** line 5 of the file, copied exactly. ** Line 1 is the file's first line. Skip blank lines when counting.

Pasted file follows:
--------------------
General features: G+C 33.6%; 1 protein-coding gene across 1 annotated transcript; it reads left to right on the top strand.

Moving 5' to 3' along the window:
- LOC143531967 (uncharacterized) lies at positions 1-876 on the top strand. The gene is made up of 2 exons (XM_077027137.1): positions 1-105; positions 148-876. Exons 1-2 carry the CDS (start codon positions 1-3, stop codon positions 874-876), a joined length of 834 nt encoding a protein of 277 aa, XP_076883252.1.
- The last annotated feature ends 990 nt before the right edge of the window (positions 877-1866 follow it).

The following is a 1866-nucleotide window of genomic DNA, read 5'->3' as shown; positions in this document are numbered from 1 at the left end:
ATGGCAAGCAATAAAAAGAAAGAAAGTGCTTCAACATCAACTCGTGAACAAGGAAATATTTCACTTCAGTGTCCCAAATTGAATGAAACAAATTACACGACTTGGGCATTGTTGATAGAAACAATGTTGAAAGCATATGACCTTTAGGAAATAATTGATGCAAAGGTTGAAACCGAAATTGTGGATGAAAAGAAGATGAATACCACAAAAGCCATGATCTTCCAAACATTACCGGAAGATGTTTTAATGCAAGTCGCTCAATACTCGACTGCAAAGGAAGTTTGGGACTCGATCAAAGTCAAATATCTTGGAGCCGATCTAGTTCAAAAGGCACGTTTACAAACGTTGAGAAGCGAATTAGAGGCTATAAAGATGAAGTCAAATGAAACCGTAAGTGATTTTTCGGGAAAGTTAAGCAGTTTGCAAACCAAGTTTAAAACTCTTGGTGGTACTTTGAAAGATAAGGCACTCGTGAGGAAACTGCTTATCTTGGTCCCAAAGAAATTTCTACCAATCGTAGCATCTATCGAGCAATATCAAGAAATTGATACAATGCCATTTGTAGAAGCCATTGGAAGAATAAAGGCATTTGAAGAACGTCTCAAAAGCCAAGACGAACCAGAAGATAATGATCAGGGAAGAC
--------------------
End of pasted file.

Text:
The following is a 1866-nucleotide window of genomic DNA, read 5'->3' as shown; positions in this document are numbered from 1 at the left end: